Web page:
Home Entertainment Star Wars: Daisy Ridley confirms Rey’s lineage kept changing, was supposed to be a Kenobi

Star Wars: Daisy Ridley confirms Rey’s lineage kept changing, was supposed to be a Kenobi

5 min read

And here we are again! In the run-up and wake of the release of Star Wars: The Force Awakens, a lot was written about the possible lineage of Daisy Ridley’s superpowered desert scavenger Rey. I should know, as I did a lot of the writing. Several theories popped up to try and explain why Rey had such a preternaturally strong connection to the Force. Some were great, others were laughably dumb, one made a lot of sense: Rey was actually the granddaughter of Obi-Wan Kenobi, the great Jedi Master who trained Anakin Skywalker and set Luke Skywalker on his heroic path. The Star Wars mythology even allowed for it, as we know there was a period in Obi-Wan’s life when he had a romantic interlude, shrouded in secrecy, with the Mandalorian Duchess Satine. If that’s not the kind of lineage you want for the brand new lightsaber-wielding heroine of your franchise, one in which Mandalorians are currently taking center stage, then I don’t know.

Of course, as things turned out, that wasn’t the lineage that Disney wanted. In Rian Johnson’s The Last Jedi, a plot twist reveal informed us that Rey had no special parentage at all. She was just a regular old nobody who happened to be strong in the Force. Except then Abrams came back for The Rise of Skywalker and suddenly Rey was actually the granddaughter of the evil Emperor Palpatine who was now also mysteriously back from the dead as part of a crossover promo with Fortnite or something. WHAT?!

So what the hell happened? Out of the these three options, what was the actual plan for Rey? All three, it seems, depending on who you asked and when. That’s what Ridley has now revealed while speaking to Josh Gad as he guest-hosted Jimmy Kimmel Live!

When asked about whether she had to keep the secret of Rey’s lineage from the start, Ridley explained that she never really knew for sure, but originally she was supposed to be a Kenobi.

At the beginning, there was toying with an Obi-Wan connection — there were different versions — then it really went to it was no one, and then it came to episode nine and J.J. [Abrams] pitched me the film and was like ‘Oh, yeah, Palpatine is granddaddy.’

Continuing on, Ridley explained that even while shooting of The Rise of Skywalker, Disney and Abrams were still going back and forth on their plans.

Then two weeks later he was like, ‘Oh, we’re not sure,’ So, it kept changing. So, then even as we were filming, I wasn’t sure what the answer was going to be.

Naturally, this has prompted a very strong response from fans with #ReyKenobi trending on social media. As several folks on Twitter posted, having Rey be revealed as a Kenobi in The Rise of Skywalker would have made so much sense in terms of the overall saga’s arcs and themes.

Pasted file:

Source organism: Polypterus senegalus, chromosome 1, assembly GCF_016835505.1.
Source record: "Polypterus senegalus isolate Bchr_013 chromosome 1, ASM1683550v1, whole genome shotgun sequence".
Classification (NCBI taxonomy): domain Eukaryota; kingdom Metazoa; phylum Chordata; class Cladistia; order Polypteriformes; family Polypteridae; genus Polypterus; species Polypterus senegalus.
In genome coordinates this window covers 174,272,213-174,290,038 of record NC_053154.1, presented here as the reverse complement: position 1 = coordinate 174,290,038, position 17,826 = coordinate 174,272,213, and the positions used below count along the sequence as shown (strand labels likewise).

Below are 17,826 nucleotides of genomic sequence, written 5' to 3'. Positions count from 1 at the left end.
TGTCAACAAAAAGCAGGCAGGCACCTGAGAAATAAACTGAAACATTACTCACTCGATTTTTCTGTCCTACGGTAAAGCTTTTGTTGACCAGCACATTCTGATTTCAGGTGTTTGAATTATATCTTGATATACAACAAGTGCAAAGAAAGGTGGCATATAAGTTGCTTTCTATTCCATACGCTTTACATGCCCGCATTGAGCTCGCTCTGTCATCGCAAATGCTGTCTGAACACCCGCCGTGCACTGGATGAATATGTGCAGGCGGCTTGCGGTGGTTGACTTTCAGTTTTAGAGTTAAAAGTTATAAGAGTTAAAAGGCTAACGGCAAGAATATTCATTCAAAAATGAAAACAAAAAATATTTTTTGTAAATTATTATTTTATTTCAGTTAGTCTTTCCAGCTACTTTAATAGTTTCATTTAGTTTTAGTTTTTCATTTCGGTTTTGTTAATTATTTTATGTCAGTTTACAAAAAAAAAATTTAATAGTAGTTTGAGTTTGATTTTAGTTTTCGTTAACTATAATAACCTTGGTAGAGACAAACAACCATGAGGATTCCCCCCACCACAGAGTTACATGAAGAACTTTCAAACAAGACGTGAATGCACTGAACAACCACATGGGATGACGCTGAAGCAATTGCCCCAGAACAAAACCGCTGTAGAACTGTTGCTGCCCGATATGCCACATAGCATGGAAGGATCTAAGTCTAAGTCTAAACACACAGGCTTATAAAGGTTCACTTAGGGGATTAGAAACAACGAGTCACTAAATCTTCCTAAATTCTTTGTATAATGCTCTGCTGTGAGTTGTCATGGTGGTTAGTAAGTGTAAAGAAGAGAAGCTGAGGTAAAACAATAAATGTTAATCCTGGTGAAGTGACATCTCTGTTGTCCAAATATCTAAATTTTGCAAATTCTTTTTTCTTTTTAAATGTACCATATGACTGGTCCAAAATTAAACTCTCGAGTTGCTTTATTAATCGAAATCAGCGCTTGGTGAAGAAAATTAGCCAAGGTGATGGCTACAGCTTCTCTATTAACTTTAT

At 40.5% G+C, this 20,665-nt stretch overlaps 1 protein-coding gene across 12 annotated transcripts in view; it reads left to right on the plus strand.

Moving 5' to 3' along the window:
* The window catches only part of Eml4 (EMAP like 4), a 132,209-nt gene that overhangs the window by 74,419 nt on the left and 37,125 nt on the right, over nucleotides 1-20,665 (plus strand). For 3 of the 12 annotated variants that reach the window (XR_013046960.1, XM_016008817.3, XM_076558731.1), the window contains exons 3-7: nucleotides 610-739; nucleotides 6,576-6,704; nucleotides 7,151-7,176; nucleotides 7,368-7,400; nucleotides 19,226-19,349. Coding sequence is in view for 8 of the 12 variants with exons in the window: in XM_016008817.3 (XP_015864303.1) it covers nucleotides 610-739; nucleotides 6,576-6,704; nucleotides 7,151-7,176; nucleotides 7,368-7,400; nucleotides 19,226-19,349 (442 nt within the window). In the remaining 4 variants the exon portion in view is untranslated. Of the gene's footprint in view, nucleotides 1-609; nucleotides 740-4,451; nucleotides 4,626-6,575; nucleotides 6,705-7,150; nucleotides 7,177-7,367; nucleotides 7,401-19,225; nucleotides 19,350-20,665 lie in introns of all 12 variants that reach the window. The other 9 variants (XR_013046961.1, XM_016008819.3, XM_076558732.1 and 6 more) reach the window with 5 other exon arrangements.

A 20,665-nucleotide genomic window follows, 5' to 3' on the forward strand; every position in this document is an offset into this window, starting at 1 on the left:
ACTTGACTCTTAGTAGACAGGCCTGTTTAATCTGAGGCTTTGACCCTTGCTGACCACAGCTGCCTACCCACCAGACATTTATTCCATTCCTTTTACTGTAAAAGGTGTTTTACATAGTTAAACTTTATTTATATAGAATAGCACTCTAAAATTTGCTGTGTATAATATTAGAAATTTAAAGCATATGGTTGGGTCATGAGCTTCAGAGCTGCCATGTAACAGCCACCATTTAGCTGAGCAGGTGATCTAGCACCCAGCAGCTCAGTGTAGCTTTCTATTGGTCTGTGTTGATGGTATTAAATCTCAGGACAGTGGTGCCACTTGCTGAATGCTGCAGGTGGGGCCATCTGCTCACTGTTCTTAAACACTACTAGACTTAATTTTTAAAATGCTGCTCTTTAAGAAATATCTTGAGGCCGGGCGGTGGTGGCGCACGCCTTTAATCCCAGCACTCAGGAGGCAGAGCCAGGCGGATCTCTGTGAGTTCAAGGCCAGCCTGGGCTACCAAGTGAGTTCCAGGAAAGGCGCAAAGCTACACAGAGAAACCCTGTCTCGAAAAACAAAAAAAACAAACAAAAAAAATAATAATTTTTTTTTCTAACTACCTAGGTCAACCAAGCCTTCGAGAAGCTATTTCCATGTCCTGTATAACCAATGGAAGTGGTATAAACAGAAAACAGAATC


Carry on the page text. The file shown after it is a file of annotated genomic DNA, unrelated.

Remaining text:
Personally, I’m still in favour of Johnson’s approach of making her a nobody, just for how it opened up the world of Star Wars to embrace more than just a tiny group of characters in a massive universe. Of course, Abrams and Disney even had the opportunity for a compromise at the end of The Rise of Skywalker when Rey is asked to give her last name. Having her respond with “It’s just Rey” would have been such a powerful statement of self-realization, not to mention tying into the threads that a new path needed to be taken for the Jedi. Instead, she declared herself a Skywalker and it took every ounce of my will power to hold myself in my cinema seat instead of launching up and screaming in frustrated anguish. Sigh.

Just to be clear, I don’t hate the new Star Wars trilogy at all. In fact, there’s quite a bit in all three movies that I genuinely enjoy (The Force Awakens being a ridiculously fun blast, The Last Jedi being a marvel of visuals and ideas, The Rise of Skywalker boasting some fantastic action). But there’s no denying that Disney dropped the ball overall when it came to realizing this new saga. Blame it on the lack of a properly thought out plan (which, admittedly, was the same for the previous trilogies), on overreaching with franchise saturation, on the untimely death of a key cast member, or just plain bumbling mismanagement, but it could have been better.

Luckily, this galaxy far, far away that I have loved for so long still has a lot more stories left to tell. And I will be there for all of them.

Last Updated: September 10, 2020

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